By Randy Neumann
What is insider trading? Why is it bad? Who has done it in the past? Who has done it recently? How were they punished? Who is doing it now and getting away with it? This column will answer all these questions.
According to Wikipedia, the online free encyclopedia, “Insider trading is the trading of a corporation’s stock or other securities (e.g., bonds or stock options) by individuals with potential access to nonpublic information about the company.
“In most countries, trading by corporate insiders such as officers, key employees, directors and large shareholders may be legal, if this trading is done in a way that does not take advantage of nonpublic information. However, the term is frequently used to refer to a practice in which an insider or a related party trades based on material nonpublic information obtained during the performance of the insider’s duties at the corporation, or otherwise in breach of a fiduciary or other relationship of trust and confidence or where the nonpublic information was misappropriated from the company.”
Okay, now we know what insider trading is. But why is it bad? Illegal insider trading raises the cost of capital on securities issuers, thus decreasing overall economic growth. This is especially true today when we are in the “new normal” economy. Proponents of the new normal project that the economy will grow very slowly, unemployment will remain high and returns on investments will be lower than they have been in the past.
The treatment of those who are found guilty of insider training can be rather draconian. If you want an affirmation of this, just ask Samuel D. Waksal, the founder of ImClone.
ImClone’s stock price dropped sharply at the end of 2001 when its drug, Erbitux, failed to get the expected FDA approval. It was later revealed by the SEC that prior to the announcement of the FDA’s decision, numerous executive sold their shares.
Sam told his family and friends to sell their stock in his company, and Uncle Sam sent him to prison for seven years.
But wait, the plot thickens. Our own Martha Stewart, born Martha Helen Kostyra in Nutley, was dragged into this case, as well. Despite Stewart’s protestation of her innocence, the government sentenced her to five months in prison, five months of home confinement and two years probation for selling $230,000 in ImClone shares on Dec. 27, 2001, just one day before the announcement of the FDA decision.
On Oct. 16, 2010, the New York Times reported that Angelo R. Mozilo, the former chief executive of Countrywide Financial, once the nation’s large mortgage lender, agreed to pay $67.5 million for insider trading and fraud charges. As part of the settlement, Mozilo also agreed to be permanently banned from serving as an officer or a director of any public company. A heavy hand, no doubt.
Alright, you, me, and just about everyone else is treated with a heavy hand when it comes to insider trading, but there is a very small, yet well-known group, who are treated with kid gloves when they abuse the insider trading rules. Would you like to take a guess at who that group is? Here’s a hint, many of them were elected in November 2010. Now, here is the answer from a Wall Street Journal story dated Oct. 11, 2010:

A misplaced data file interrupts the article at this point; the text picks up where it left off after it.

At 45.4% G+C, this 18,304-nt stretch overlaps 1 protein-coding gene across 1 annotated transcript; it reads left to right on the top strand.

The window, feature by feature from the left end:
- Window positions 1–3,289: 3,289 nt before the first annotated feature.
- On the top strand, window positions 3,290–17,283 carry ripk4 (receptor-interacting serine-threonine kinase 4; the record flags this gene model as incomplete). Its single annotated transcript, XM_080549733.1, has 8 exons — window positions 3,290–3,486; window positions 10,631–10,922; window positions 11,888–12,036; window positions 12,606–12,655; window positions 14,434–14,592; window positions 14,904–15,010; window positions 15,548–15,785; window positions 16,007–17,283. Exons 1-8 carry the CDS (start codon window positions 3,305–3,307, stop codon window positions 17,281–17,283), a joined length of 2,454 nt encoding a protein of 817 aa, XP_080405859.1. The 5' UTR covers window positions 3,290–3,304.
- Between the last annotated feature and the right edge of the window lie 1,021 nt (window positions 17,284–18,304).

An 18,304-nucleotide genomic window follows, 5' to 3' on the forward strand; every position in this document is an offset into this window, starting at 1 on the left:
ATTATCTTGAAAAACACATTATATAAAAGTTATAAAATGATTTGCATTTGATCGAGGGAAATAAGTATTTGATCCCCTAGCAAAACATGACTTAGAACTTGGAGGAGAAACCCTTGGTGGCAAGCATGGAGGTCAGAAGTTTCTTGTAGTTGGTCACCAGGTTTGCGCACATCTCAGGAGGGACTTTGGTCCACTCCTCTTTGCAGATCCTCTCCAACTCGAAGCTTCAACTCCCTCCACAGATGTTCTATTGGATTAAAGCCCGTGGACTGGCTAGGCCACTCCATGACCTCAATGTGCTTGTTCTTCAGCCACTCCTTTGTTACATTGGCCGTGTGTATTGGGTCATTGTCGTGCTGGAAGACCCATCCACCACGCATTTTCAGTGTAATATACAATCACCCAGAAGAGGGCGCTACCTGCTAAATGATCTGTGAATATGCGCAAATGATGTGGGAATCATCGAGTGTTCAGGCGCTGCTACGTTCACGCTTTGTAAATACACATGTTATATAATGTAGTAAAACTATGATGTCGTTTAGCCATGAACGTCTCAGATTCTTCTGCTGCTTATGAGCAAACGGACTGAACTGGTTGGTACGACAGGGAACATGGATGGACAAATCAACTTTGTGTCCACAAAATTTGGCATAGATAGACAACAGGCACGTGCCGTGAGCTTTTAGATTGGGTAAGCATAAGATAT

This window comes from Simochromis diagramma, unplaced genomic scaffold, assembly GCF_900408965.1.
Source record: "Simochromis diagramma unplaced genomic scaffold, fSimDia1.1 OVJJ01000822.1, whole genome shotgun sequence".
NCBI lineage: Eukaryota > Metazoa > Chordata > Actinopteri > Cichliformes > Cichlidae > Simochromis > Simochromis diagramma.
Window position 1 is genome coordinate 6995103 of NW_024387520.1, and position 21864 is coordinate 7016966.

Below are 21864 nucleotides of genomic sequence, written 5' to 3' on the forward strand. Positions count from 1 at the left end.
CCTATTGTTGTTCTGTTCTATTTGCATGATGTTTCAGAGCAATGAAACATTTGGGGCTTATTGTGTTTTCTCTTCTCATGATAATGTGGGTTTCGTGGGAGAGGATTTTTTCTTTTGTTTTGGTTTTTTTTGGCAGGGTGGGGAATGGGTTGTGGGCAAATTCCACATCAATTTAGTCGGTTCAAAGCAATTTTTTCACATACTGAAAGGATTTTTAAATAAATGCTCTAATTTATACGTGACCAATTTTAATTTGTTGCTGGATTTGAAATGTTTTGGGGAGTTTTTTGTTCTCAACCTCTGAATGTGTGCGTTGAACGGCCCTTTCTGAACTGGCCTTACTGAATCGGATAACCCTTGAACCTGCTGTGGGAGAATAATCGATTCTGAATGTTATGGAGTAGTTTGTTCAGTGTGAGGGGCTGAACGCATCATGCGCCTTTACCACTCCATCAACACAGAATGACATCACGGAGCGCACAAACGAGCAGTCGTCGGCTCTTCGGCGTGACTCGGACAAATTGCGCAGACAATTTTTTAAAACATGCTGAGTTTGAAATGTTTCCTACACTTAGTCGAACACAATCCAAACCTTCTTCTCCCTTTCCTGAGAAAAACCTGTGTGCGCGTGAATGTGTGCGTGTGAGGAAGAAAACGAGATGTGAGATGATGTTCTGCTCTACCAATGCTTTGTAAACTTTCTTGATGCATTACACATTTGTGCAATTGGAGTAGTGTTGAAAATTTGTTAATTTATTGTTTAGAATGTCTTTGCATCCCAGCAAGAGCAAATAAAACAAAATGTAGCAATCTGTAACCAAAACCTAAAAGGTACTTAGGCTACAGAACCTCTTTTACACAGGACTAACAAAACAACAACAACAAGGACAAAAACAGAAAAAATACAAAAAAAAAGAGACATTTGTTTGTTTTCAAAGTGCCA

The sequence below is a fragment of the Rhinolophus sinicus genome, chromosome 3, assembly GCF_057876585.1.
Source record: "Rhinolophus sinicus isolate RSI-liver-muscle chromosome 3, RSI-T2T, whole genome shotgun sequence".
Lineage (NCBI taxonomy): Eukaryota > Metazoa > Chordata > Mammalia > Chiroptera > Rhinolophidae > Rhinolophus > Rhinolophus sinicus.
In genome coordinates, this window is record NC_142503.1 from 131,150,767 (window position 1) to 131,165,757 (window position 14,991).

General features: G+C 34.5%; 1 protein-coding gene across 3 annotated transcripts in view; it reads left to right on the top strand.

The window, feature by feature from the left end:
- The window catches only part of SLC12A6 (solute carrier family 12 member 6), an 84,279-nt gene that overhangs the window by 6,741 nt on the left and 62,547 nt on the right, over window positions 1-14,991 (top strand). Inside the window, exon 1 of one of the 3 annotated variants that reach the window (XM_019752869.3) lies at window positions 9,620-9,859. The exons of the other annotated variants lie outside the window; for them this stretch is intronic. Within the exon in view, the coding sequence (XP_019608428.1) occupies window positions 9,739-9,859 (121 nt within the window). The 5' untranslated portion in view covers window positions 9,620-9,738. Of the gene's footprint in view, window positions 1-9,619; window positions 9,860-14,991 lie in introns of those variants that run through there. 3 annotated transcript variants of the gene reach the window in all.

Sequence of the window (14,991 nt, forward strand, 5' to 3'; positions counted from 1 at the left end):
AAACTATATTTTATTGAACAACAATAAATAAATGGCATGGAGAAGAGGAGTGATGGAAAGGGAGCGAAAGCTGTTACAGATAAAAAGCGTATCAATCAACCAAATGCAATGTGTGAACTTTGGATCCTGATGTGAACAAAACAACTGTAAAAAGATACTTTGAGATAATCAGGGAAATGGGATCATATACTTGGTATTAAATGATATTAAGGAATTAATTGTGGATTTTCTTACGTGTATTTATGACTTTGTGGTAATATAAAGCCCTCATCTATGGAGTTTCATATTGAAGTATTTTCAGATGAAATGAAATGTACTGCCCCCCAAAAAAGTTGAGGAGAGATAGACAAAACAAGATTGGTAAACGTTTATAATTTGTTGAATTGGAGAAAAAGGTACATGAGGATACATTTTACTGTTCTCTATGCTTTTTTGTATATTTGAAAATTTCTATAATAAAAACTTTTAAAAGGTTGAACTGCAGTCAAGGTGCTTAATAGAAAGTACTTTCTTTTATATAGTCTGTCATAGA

“Washington – Chris Miller nearly doubled his $3,500 stock investment in a renewable-energy firm in 2008. It was a perfectly legal bet, but he’s no ordinary investor. Mr. Miller is the top energy-policy adviser to Nevada Democrat and Senate Majority Leader Harry Reid, who helped pass legislation that wound up benefiting the firm.
“Jim Manley, a spokesman for Mr. Reid’s office, initially defended Mr. Miller’s purchase of shares in the company, Energy Conversion Devices Inc. He said the aide had no influence over tax incentives for renewable-energy firms, and that other factors boosted the stock.
“But on Sunday, Mr. Manley added: ‘Mr. Miller showed poor judgment and Sen. Reid has made it very clear to Chris and all his staff that their actions must not only follow the law, but must meet the higher standards the public has a right to expect from elected officials and their staffs.’”
Why should they meet higher standards? Because the insider trading rules should apply to Congress as well! A story headlined “Lawmaker Vows to Outlaw Insider Trading on the Hill,” on Oct. 12, 2010, said: “Congress is immune from insider trading laws; federal regulators have never brought an insider trading case against either congressional members or their staffs.”
A few lawmakers proposed a bill that would prevent members and employees of Congress from trading securities based on nonpublic information they obtain. Unfortunately, the “Stop Trading on Congressional Knowledge Act” (STOCK Act) has languished since 2006, the year it was proposed.
The Oct. 11 story from the WSJ documents many examples of congressional aides, who make $170,000 annually, hitting home runs in the market without fear of insider trading charges and the resulting punishments.
As the old saying goes, “You can’t make this stuff up.”
The opinions voiced in this material are for general information only and are not intended to provide specific advice or recommendations for the individual. Randy Neumann CFP® is a registered representative with securities and insurance offered through LPL Financial. Member FINRA/SIPC. He can be reached at 12 Route 17N, Suite 115, Paramus, 201-291-9000.